There would be several pages to write about the origins of chicken piccata, precisely because there is no historically definitive version. We can only try to put the pieces together, as if trying to recompose a puzzle whose final figure escapes us.
Although chicken piccata is an Italian dish, not everyone knows it here. Compared to the famous scallops, it is almost impossible to find piccata in northern Italy; in fact, some theories lead us to believe that it is a dish of distant Sicilian origins which found its fortune in America but, in some way, also has the French.
Chicken Piccata: French, Italian or American?
In Italy, piccata is a very particular traditional recipe that can be made with chicken, veal, swordfish or tuna, floured raw, cooked in a pan and then served with a creamy sauce made up of lemon juice, butter and capers.
Even the etymology of the word is interesting. Indeed, in Italian, “piccata” means “resented, bored”, but what does such a term have to do with cooking?
Scholars proposed another reading of the issue: as often happens, many words are borrowed from other languages and “Italianised”. Therefore, “Piccata” would derive from French piqué, the past participle of the verb piquer which means “sting, lard”. Basically, it would refer to the process that allows to “flatten” the meat or fish by pounding the slices with a meat tenderizer or to the custom of tapping it with the use of a fork in order to make it softer and tastier during cooking.
At this point, it is legitimate to wonder if the true roots of this dish reside in France. However, this is a question that has remained unanswered. What is certainly known is that chicken piccata represents its best-known variation, most likely to be attributed to Italians who emigrated to America at the beginning of the twentieth century.
According to some sources, it all happened around the 1930s and with a predilection for veal which, at the time, was cheaper than chicken (incredible but true!) And, since the recipe contemplates the use of ingredients with a pungent, sour and spicy flavor, it was thought that the origins of American piccata’s inventors could be Sicilian: indeed, the traditional use of this is shared in the cuisine of the island type of condiments.
Considering the fact that, at the time, chicken and lamb were very expensive and scarcely available in Italy, the theory would make real sense.
Regarding my experience, I can tell you that today, in southern Italy, this dish is almost unknown, gradually becoming even more popular as you move towards the North and around Milan.
This means that, if you were to find yourself in a Neapolitan, Messina or Lecce restaurant, you would have difficulty communicating to a waiter that you desire a chicken piccata.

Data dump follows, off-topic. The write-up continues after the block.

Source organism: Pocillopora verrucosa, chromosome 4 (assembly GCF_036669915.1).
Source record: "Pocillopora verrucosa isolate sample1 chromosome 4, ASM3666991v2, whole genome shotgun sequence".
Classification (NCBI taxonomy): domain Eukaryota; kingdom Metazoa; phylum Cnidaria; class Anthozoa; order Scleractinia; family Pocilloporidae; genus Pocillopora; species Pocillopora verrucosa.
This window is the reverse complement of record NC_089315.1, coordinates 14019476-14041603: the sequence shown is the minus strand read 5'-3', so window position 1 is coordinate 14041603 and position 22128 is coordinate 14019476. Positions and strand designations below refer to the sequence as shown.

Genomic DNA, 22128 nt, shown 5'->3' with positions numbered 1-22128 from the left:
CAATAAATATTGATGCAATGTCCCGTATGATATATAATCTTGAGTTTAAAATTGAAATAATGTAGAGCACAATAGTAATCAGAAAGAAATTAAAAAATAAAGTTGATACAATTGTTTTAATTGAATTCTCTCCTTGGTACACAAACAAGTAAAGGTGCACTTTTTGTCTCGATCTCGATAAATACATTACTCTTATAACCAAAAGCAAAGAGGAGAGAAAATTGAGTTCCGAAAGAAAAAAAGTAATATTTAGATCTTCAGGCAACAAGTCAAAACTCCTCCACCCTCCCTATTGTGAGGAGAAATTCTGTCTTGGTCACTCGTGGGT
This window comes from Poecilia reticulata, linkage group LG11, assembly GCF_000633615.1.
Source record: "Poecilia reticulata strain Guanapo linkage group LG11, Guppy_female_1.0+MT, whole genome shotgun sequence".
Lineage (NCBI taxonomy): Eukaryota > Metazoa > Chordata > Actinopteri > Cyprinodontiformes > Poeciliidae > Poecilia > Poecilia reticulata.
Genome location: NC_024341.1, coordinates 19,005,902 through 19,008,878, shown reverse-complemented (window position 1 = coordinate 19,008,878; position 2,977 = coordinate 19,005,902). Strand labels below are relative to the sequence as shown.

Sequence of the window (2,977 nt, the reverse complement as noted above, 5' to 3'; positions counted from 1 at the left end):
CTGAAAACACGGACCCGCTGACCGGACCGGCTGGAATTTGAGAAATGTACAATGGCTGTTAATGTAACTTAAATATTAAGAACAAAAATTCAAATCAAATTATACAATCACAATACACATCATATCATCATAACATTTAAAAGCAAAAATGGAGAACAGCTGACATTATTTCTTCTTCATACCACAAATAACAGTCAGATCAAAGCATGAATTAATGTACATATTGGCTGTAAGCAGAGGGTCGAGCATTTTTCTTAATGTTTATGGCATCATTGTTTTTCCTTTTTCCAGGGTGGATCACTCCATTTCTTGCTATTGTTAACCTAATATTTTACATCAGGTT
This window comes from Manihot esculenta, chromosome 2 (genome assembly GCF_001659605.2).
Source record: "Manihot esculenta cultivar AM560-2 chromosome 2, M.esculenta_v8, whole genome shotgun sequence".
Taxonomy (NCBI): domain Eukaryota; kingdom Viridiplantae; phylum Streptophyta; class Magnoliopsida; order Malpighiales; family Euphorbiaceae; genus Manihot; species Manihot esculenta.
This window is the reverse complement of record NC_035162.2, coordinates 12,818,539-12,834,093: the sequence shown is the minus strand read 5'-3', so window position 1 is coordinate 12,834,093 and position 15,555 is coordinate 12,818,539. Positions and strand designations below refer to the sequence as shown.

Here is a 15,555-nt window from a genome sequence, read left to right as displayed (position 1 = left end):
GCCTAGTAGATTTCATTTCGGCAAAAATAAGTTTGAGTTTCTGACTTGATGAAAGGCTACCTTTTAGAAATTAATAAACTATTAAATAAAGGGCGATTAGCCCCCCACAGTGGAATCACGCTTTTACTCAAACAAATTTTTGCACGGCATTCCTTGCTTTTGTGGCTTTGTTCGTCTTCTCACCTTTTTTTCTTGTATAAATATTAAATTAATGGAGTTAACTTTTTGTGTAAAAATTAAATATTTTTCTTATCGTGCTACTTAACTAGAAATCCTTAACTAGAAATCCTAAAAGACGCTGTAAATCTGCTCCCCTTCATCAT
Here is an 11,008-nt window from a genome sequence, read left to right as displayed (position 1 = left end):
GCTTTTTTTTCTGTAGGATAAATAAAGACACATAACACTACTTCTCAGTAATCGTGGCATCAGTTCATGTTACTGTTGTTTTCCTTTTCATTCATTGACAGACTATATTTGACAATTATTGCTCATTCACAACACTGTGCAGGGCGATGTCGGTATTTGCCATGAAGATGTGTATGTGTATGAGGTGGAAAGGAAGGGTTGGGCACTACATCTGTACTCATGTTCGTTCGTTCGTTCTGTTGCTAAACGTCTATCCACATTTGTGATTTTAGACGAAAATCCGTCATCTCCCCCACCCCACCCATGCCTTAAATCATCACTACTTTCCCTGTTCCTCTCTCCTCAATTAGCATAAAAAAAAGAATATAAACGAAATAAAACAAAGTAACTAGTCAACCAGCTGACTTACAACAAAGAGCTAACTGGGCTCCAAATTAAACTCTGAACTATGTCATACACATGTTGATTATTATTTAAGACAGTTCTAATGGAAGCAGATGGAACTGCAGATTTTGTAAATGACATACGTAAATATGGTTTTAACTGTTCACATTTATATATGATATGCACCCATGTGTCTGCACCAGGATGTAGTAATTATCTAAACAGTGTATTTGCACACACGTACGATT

Piccata vs Scallops: what are the differences?
Unlike piccata, in Italy if you were to order scallops (scaloppina) you would be immediately understood in any Italian restaurant, without regional borders. And yet, there are two dishes, the piccata and scallops, which are very similar, although the methods of preparation and seasoning change a lot.
You will be surprised to know that even the term “scallops” has been borrowed from the French ones. The protagonist is always a slice of raw floured meat cooked in a pan but, in this case, the sauce derives from the cooking juices; generally then, spices, white wine, lemon and other ingredients can be added.
In Italy, for instance, we particularly love scallops with mushrooms, but there are many sauces that inspire us and that we pour over the meat before serving it. It is one of the most common second courses in my country, loved even by the little ones. So appreciated that, in the last times, vegan and vegetarian versions have also been created for those who have chosen to eliminate meat from their diet.
A scallop can be made not only with chicken, fish or veal, but also with beef, turkey and lamb. Finally, there is the issue regarding quantity: starting from a so-called “scalloppa” escalope, or rather, a slice of meat weighing about 120-130 grams, we reason arithmetically. An escalope will be nothing but half a scallop; the piccatine (small piccate), on the other hand, corresponds to one third of it.
So, among mathematical calculations, uncertain origins and Italian nomenclatures, I hope I have at least clarified your own ideas: behind the simplest things, sometimes, real labyrinths can be hidden!